Without our being aware of it, insects and other arthropods regulate our environment on a daily basis. Some visit flowers for nectar or pollen, while others nibble away at tall grass. Flies are gobbled up by birds, and maggots devour organic matter. In the soil, ants dig tunnels and turn over the earth. In lake and river bottoms, a large number of them filter the water and serve as food for fish. All that, and with no one catching a glimpse – or barely! Nevertheless, if those little animals were to disappear overnight, the stability of our ecosystems would be affected and our day-to-day lives deeply disrupted. We’re not there yet, but…
Researchers are sounding the alarm!
For a while now, scientific studies have been indicating that insect populations are failing. In 2017, European experts who had spent 27 years studying quantities of flying insects calculated a decline of 76 percent in those arthropods in protected natural areas in Germany. A more recent study, conducted in the rainforests of Puerto Rico over a period of 36 years, also reveals drops in biomasses, including decreases of 98 percent and 78 percent for arthropods living on the forest floor and in the canopy. That study moreover demonstrated a parallel drop-off in the numbers of birds, frogs and lizards in the same areas owing to that shortage of food. Among aquatic insects, the population declines would seem to be every bit as important, despite the absence of available knowledge. Accordingly there’s an urgent need to act, because these studies tell us that the changes in the composition of insect communities are warning signs of what is now considered to be the sixth mass extinction to take place on the planet in the last 500 million years.
What are the causes?
We haven’t yet fully grasped the causes behind this collapse. Nevertheless, it’s certain that there are more than one (alteration of natural habitats, pollution of the environment, pesticide use, global warming...) and that they act differently depending on the environments surveyed and on distinctive regional features. And yet, despite that uncertainty, scientists agree in saying that a combination of factors is leading to a generalized deterioration in the living conditions of insects and that the survival of their populations is today gravely threatened.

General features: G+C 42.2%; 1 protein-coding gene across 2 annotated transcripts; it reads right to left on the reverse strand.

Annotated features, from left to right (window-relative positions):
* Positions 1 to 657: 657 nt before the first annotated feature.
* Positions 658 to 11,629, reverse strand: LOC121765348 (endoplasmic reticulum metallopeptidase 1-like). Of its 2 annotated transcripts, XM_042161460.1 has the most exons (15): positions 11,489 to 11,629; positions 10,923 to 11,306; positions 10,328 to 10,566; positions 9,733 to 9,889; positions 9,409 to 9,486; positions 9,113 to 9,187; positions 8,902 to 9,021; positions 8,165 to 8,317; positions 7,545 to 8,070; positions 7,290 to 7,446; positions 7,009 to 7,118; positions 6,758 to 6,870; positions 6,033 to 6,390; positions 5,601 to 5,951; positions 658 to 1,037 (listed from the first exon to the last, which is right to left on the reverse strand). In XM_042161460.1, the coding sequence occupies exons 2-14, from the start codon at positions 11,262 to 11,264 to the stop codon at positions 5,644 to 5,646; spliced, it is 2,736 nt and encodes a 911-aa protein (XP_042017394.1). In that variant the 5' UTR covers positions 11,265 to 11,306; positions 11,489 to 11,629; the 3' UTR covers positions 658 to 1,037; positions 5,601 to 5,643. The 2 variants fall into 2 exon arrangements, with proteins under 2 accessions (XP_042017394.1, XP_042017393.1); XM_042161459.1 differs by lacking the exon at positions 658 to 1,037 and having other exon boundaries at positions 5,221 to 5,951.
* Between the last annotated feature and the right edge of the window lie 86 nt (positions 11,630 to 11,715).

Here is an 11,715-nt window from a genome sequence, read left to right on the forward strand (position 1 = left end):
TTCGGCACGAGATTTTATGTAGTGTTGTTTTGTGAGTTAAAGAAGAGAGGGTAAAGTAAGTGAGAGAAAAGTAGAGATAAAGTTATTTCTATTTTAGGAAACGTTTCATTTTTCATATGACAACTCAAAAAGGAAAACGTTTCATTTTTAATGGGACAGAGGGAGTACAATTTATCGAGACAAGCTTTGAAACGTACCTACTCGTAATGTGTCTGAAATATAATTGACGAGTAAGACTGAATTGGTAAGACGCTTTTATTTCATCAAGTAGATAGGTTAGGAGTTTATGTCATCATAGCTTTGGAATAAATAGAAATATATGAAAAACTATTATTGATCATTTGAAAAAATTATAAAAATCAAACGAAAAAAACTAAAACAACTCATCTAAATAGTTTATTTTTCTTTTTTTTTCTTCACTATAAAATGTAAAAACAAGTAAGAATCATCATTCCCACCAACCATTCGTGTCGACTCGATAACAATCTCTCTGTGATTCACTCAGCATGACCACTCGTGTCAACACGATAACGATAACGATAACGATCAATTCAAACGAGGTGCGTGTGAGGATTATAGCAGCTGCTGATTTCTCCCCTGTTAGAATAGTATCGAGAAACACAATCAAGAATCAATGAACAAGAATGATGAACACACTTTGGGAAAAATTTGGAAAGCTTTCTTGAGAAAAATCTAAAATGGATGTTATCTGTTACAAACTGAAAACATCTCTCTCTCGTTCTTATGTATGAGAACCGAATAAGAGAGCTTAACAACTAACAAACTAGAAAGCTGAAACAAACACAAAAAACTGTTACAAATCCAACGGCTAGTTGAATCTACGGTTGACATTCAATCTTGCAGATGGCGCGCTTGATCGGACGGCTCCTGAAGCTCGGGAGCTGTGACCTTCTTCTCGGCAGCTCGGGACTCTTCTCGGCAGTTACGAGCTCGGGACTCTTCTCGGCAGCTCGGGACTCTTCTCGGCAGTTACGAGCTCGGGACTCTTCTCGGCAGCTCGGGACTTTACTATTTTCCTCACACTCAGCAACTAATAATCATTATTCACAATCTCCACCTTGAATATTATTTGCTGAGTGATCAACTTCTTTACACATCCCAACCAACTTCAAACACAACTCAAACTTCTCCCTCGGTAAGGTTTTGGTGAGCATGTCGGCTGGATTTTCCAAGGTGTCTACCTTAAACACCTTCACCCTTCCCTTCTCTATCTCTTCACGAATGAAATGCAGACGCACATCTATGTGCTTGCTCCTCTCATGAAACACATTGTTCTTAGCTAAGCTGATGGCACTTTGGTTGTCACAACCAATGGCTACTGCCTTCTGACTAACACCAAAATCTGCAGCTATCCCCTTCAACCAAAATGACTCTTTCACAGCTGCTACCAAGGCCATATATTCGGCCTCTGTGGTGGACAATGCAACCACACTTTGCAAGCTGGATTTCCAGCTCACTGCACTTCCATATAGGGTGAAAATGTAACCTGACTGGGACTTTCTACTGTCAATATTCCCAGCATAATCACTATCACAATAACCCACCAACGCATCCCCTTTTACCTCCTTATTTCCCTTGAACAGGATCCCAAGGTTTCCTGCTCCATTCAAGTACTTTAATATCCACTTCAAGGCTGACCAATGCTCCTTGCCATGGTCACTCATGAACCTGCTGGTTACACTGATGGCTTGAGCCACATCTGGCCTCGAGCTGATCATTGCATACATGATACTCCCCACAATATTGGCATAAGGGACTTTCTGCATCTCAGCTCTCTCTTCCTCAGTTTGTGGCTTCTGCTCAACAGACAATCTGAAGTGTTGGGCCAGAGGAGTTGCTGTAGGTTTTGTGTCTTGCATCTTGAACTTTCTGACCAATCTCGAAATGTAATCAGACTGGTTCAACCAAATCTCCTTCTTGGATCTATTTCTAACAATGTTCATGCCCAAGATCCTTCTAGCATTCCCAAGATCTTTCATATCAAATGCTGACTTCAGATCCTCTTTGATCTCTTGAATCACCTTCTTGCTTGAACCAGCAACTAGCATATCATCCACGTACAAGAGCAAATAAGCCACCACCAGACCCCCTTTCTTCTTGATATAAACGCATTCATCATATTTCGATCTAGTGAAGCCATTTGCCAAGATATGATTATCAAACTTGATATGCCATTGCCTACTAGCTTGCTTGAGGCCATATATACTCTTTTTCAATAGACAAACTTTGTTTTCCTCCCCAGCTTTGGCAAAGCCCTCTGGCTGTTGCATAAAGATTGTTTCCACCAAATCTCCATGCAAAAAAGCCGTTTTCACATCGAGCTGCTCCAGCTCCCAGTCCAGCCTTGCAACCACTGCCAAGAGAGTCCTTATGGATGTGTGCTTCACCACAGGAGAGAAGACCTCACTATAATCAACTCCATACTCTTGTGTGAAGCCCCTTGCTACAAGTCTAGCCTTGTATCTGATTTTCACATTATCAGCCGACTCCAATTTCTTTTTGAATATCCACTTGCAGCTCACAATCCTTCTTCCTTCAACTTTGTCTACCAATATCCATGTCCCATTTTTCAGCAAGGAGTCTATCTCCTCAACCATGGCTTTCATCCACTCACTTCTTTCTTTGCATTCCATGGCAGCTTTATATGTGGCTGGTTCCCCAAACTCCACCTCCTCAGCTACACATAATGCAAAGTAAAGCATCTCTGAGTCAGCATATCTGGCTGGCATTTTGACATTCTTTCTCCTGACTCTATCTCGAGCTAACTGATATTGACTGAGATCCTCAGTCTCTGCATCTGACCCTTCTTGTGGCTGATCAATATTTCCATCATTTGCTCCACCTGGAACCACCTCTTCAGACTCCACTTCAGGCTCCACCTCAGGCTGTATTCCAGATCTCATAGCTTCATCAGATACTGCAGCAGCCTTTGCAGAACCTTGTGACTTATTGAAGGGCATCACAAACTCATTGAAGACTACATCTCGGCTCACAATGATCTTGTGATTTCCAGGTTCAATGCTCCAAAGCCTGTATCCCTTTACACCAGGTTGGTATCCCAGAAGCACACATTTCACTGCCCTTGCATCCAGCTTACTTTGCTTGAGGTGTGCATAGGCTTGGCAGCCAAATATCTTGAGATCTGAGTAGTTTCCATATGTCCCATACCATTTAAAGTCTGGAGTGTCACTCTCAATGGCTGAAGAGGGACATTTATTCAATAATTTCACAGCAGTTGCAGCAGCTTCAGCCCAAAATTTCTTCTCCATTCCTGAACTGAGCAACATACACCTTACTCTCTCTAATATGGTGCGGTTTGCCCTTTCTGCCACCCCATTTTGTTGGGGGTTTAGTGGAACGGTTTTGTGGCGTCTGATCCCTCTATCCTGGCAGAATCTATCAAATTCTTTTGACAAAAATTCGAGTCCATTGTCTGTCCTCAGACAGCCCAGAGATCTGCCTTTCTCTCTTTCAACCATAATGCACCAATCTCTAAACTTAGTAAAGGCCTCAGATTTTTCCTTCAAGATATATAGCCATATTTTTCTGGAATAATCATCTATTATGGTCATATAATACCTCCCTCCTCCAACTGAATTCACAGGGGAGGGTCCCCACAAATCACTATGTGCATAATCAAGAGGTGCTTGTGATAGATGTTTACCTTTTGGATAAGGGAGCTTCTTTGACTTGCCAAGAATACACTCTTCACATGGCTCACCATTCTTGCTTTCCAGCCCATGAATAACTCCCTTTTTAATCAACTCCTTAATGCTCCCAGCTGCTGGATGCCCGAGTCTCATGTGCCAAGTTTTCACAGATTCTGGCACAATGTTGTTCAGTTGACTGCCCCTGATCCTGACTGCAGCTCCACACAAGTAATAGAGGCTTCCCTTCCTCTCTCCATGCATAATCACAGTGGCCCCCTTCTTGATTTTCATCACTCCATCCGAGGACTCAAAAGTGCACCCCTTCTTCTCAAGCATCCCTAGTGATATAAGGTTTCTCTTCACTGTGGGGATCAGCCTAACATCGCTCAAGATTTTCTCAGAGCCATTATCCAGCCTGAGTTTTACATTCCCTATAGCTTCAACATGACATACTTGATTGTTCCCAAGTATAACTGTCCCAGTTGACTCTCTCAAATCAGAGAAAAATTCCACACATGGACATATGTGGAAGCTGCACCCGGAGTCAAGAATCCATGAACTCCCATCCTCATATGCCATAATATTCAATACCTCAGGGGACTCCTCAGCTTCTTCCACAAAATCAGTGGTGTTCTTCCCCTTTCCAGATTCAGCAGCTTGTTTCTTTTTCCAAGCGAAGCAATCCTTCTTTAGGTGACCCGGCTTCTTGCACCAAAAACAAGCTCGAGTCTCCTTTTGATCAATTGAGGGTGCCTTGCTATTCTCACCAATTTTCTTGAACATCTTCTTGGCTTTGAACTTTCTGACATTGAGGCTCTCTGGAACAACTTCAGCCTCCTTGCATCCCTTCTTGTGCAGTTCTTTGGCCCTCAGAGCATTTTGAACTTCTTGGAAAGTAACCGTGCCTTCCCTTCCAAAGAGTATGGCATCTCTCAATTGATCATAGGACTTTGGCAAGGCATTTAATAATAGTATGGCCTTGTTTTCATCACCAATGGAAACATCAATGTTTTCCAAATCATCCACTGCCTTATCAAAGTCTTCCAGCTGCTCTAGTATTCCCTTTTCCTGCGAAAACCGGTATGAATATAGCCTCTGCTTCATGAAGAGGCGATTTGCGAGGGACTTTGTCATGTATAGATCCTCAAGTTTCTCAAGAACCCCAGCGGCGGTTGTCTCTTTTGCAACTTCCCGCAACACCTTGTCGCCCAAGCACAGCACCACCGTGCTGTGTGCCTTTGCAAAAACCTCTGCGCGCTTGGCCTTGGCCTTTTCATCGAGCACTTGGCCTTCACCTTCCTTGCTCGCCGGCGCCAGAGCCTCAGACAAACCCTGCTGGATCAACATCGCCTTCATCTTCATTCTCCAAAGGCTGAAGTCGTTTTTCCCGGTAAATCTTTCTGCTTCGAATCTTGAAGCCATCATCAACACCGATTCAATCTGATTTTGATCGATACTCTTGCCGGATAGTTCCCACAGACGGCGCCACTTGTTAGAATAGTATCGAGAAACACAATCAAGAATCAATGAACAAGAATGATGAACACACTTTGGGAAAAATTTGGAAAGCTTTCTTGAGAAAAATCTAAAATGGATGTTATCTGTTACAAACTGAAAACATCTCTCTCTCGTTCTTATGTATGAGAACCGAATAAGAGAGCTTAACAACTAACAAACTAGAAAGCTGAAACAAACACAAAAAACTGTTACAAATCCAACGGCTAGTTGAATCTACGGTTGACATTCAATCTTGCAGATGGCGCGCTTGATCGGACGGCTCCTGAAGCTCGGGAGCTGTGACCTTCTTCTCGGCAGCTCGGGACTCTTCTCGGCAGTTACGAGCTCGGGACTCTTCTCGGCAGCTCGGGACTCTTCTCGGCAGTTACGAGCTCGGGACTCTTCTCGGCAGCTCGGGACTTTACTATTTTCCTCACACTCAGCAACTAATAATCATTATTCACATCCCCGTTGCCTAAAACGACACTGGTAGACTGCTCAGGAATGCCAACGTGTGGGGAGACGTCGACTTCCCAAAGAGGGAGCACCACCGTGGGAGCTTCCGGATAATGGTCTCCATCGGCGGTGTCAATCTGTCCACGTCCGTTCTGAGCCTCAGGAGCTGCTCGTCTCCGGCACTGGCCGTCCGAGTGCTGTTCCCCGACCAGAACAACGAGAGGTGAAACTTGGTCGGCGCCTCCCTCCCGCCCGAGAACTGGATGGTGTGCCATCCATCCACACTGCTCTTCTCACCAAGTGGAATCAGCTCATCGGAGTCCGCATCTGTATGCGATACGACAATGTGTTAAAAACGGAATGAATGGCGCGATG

How do things stand in Québec?
In the Québec region, a lack of long-term data prevents entomologists from comparing and documenting the current state of insect populations. Regardless, we know already that the populations of pollinating insects are declining and that some of them, like the rusty-patched bumblebee (Bombus affinis) and the yellow-banded bumblebee (Bombus terricola), are considered extinct or threatened.
What can we do?
Our own wellbeing is very much involved when it comes to saving the insects. Such a drastic change can’t be ignored, and should be encouraging all of us to take decisive steps in order to avoid the worst. To do so, we must first take a fresh look at these little animals. We must learn to know them better so that we become aware of their essential ecological roles and the benefits we derive from those.